The significance of studying the church fathers cannot be measured. Their defenses of Christian doctrine against the earliest heresies, their rich interpretation of Scripture, and their brilliant philosophies are definitely worth careful consideration. Rediscovering the Church Fathers is a great place to start. As Michael A. G. Haykin walks you through the lives of the most important key figures in church history, you will find yourself captivated by the godly lives of these men who devoted their time and effort to edifying the body of Christ. This book is for anyone desiring to have a beginner’s understanding of the lives and writings of the early church fathers.
Haykin begins this book by stating its purpose in the first chapter: the need for studying the fathers among evangelicals. Haykin states that we should study the church fathers for such reasons as freedom and wisdom, understanding the New Testament, correcting mistaken views about the fathers, apologetic reasons, and for spiritual nourishment. The second chapter considers the life and thought of Ignatius of Antioch. He was known mainly for his martyrdom, and some even call him insane for the way he viewed his sure death. As Haykin brings out, Ignatius was willing to die by martyrdom because he “is certain that his martyrdom will please God” (p. 42). The argument of this chapter is that the Christian message was “so central [to] Christian orthodoxy, that it was worth dying for” (p. 48).
Chapter 3 is an examination of the apologetic writing, The Letter to Diognetus. Haykin walks you through the significant points of this letter and demonstrates how apologetically minded the author of this letter was and how this letter contributed to the shape of the early church in that it “permeated the ancient church’s witness to a sin-shaped culture” (p. 67). Chapter 4 is a study of the life and thought of the great exegete, Origen. Haykin gives a detailed biography of Origen’s early life and his contribution to the life of the early church by writing commentaries, books, and pioneering interpretation of biblical texts. This is one of the best balanced treatments of Origen that I have ever read. Chapter 5 is a look at the lives of two men who helped thrust religious piety towards the Lord’s Supper: Cyprian and Ambrose. Haykin shows the ways in which they both contributed to a biblical understanding of the Eucharist. Cyprian’s contribution was that he viewed the Eucharist as “a place where the believer knows afresh the forgiveness of the Lord and as a result is suffused with joy” (p. 97). This, of course, is the more reformed view of the Lord’s Supper. Ambrose’s contribution however, was that he identified “Christ’s words of institution as the means by which a change is effected in the elements of bread and wine” (p. 100). Ambrose’s thought would lead to a confusion of symbol and meaning, but nevertheless, both Cyprian and Ambrose are good representatives of the shifts in thought about the Lord’s Supper during that time. Haykin brings this out very well.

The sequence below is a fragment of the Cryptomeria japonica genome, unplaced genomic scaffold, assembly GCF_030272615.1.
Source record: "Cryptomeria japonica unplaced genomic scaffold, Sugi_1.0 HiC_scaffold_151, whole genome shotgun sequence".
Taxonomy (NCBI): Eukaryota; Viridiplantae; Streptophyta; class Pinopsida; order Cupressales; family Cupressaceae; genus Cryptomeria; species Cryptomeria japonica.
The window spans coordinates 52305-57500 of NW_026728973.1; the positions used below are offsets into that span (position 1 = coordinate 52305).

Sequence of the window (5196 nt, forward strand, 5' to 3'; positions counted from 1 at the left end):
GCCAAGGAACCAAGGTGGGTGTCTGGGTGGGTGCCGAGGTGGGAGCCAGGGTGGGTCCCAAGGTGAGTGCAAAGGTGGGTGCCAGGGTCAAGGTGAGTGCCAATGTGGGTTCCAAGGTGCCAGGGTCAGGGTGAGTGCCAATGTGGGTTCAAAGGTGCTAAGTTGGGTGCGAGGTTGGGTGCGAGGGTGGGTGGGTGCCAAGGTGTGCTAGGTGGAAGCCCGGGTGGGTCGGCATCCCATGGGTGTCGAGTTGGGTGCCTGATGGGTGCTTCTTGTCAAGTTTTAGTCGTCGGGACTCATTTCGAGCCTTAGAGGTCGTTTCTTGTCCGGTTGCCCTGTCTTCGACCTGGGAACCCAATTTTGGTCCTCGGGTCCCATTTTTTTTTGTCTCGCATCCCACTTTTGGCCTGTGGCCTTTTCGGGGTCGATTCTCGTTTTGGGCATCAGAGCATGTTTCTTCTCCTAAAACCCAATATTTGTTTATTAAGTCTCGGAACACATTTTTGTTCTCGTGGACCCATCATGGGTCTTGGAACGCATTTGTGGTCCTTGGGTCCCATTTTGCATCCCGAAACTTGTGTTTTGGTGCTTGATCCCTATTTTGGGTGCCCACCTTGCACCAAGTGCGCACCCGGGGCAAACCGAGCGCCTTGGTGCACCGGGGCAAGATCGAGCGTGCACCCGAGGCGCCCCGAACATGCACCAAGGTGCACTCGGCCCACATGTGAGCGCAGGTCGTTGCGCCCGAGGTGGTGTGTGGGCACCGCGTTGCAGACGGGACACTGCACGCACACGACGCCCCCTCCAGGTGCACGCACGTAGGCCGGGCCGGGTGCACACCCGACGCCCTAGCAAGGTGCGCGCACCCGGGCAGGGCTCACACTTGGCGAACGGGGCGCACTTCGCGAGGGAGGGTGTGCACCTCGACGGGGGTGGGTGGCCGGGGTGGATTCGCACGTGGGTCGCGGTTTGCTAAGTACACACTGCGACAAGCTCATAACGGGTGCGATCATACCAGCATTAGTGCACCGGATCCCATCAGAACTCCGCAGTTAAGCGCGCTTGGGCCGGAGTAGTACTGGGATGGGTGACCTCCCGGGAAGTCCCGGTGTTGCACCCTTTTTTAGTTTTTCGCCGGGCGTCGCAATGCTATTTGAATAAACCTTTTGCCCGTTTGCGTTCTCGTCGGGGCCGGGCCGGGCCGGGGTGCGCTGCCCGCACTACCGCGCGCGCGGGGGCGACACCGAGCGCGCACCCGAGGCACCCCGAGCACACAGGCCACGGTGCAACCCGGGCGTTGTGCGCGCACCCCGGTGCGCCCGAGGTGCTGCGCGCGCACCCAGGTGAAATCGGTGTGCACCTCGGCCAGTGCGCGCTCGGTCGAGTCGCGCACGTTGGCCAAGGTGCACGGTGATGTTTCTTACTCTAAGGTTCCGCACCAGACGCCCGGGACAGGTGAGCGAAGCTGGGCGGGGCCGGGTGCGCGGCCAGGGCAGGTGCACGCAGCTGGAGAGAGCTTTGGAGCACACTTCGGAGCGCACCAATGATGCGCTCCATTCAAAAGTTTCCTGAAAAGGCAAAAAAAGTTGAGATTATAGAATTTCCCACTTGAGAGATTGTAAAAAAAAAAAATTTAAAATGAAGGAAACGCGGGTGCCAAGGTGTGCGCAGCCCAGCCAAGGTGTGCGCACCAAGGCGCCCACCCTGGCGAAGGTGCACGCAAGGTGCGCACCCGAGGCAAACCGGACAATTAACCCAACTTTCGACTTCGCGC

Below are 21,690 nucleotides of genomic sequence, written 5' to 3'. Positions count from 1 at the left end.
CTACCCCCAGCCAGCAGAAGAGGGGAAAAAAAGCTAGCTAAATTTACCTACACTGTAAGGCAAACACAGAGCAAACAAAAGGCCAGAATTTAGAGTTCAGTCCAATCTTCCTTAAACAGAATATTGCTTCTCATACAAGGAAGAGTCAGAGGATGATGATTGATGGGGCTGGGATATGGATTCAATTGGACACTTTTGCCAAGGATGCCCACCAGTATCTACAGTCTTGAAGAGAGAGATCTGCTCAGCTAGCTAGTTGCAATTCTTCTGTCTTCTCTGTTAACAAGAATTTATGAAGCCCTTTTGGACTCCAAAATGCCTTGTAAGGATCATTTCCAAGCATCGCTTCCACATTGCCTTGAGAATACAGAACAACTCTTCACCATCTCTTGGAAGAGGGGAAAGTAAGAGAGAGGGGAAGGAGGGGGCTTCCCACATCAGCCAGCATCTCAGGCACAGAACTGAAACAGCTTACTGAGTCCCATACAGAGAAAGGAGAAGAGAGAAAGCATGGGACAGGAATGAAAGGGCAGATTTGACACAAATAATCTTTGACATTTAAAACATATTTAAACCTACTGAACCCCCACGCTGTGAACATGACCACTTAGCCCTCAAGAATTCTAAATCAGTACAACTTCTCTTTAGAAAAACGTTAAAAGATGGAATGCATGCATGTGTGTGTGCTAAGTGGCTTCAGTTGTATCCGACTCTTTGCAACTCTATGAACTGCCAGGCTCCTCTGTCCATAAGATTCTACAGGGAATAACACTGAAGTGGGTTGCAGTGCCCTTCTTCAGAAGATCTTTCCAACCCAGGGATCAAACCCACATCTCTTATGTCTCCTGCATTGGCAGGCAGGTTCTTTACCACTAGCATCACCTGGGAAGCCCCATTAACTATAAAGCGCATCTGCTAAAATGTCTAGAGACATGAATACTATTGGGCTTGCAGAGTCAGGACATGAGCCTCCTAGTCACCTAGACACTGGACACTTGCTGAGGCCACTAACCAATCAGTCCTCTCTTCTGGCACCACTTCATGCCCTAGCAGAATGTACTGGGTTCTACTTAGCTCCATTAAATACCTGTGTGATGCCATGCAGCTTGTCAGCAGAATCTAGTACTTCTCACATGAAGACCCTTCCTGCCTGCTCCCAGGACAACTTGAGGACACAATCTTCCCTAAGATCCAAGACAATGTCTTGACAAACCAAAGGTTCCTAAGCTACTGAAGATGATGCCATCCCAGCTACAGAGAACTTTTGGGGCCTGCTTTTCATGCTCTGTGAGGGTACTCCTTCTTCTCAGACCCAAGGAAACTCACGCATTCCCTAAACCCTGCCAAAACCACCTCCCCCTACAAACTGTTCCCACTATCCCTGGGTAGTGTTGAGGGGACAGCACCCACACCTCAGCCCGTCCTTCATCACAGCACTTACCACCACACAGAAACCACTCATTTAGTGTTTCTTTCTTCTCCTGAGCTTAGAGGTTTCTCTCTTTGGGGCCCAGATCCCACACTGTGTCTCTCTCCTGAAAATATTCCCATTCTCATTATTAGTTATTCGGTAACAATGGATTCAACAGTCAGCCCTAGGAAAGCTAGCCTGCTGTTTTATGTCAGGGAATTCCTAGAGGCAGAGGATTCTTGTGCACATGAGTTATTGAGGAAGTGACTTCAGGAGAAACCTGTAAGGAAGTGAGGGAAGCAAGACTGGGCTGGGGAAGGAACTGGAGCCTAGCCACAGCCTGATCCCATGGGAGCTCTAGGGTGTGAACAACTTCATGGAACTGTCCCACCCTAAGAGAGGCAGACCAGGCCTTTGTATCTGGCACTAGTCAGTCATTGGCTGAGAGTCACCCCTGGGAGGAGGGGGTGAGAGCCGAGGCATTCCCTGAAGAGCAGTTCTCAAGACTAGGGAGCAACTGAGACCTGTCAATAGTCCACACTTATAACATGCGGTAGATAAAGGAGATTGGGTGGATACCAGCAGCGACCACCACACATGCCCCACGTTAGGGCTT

Then chapter 6 is a lengthy examination of the life and thought of Basil of Caesarea. This chapter is full of great quotes and rich writings from the pen of Basil, and Haykin shows what a great monastic reformer he was. Haykin mentions Basil’s defense of the Holy Spirit’s deity, during a time of controversy by noting the greatest work from the pen of Basil, namely On the Holy Spirit. This too, like the treatment of Origen, is one of the greatest readings on Basil of Caesarea. Chapter 7 is the last of the church fathers that are studied in this book, and it consists of a brief biography of Saint Patrick. Haykin tells us what the economic and social setting of that time was, and then proceeds to talk about Patrick’s career and his conversion. This is one of the most beautiful conversion stories in the history of the early church. What Haykin writes about Patrick’s conversion is worth getting this book. Haykin also notes what Patrick is most known for: his great missionary efforts. And Haykin concludes this chapter with a brief look at the impact he had on the Celtic church.
In chapter 8, Haykin gives a personal testimony to his encounter with studying the fathers. He talks about his honored mentors who introduced him to Patristics (the study of the church fathers), and encouraged him to further study. Then Haykin describes his doctoral studies on the life and thought of Basil and Athanasius. The appendixes of this book are also helpful. Haykin asks the question, “Where does one begin reading the fathers?” (p. 157). He then lists a number of helpful books that would aid anyone in their understanding of Patristics. Haykin concludes this book with an examination of one of his mentors, Jaroslav Pelikan, and his thought in Patristics. This part of the book is very touching because you get to see the personal life of Dr. Haykin.
What Haykin attempts to accomplish throughout this book is to give an outlook of how these early Christian figures have shaped our understanding of theology. They have contributed through their preaching, their many books, and in some cases their deaths. Haykin gives a new perspective on these great Christian thinkers by showing the different ways in which they have shaped contemporary Christianity.